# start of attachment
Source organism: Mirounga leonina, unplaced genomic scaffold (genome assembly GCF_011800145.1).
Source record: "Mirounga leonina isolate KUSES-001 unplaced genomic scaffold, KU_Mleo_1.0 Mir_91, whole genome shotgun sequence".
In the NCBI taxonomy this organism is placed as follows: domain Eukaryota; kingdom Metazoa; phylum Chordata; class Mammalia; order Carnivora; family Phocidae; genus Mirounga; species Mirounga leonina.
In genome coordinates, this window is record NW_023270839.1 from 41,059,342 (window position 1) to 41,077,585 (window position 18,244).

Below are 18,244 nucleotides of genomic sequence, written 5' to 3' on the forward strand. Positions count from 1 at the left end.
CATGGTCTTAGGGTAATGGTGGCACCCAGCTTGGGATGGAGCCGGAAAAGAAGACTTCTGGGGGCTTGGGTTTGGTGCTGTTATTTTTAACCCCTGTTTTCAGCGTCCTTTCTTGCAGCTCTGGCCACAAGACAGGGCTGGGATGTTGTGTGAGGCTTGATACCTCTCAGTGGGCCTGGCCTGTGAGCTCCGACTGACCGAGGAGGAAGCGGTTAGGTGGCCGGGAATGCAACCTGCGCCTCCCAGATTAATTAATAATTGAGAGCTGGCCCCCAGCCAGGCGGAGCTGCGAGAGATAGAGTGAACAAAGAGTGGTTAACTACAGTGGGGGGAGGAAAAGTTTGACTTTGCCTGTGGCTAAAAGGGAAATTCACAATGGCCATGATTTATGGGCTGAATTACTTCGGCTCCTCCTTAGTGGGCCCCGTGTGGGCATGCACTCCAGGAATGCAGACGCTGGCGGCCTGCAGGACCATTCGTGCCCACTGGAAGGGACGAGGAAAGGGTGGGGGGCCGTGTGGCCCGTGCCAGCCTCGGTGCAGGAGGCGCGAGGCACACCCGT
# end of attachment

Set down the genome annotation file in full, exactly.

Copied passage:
Source organism: Mirounga leonina, unplaced genomic scaffold (genome assembly GCF_011800145.1).
Source record: "Mirounga leonina isolate KUSES-001 unplaced genomic scaffold, KU_Mleo_1.0 Mir_91, whole genome shotgun sequence".
In the NCBI taxonomy this organism is placed as follows: domain Eukaryota; kingdom Metazoa; phylum Chordata; class Mammalia; order Carnivora; family Phocidae; genus Mirounga; species Mirounga leonina.
In genome coordinates, this window is record NW_023270839.1 from 41,059,342 (window position 1) to 41,077,585 (window position 18,244).

Below are 18,244 nucleotides of genomic sequence, written 5' to 3' on the forward strand. Positions count from 1 at the left end.
CATGGTCTTAGGGTAATGGTGGCACCCAGCTTGGGATGGAGCCGGAAAAGAAGACTTCTGGGGGCTTGGGTTTGGTGCTGTTATTTTTAACCCCTGTTTTCAGCGTCCTTTCTTGCAGCTCTGGCCACAAGACAGGGCTGGGATGTTGTGTGAGGCTTGATACCTCTCAGTGGGCCTGGCCTGTGAGCTCCGACTGACCGAGGAGGAAGCGGTTAGGTGGCCGGGAATGCAACCTGCGCCTCCCAGATTAATTAATAATTGAGAGCTGGCCCCCAGCCAGGCGGAGCTGCGAGAGATAGAGTGAACAAAGAGTGGTTAACTACAGTGGGGGGAGGAAAAGTTTGACTTTGCCTGTGGCTAAAAGGGAAATTCACAATGGCCATGATTTATGGGCTGAATTACTTCGGCTCCTCCTTAGTGGGCCCCGTGTGGGCATGCACTCCAGGAATGCAGACGCTGGCGGCCTGCAGGACCATTCGTGCCCACTGGAAGGGACGAGGAAAGGGTGGGGGGCCGTGTGGCCCGTGCCAGCCTCGGTGCAGGAGGCGCGAGGCACACCCGT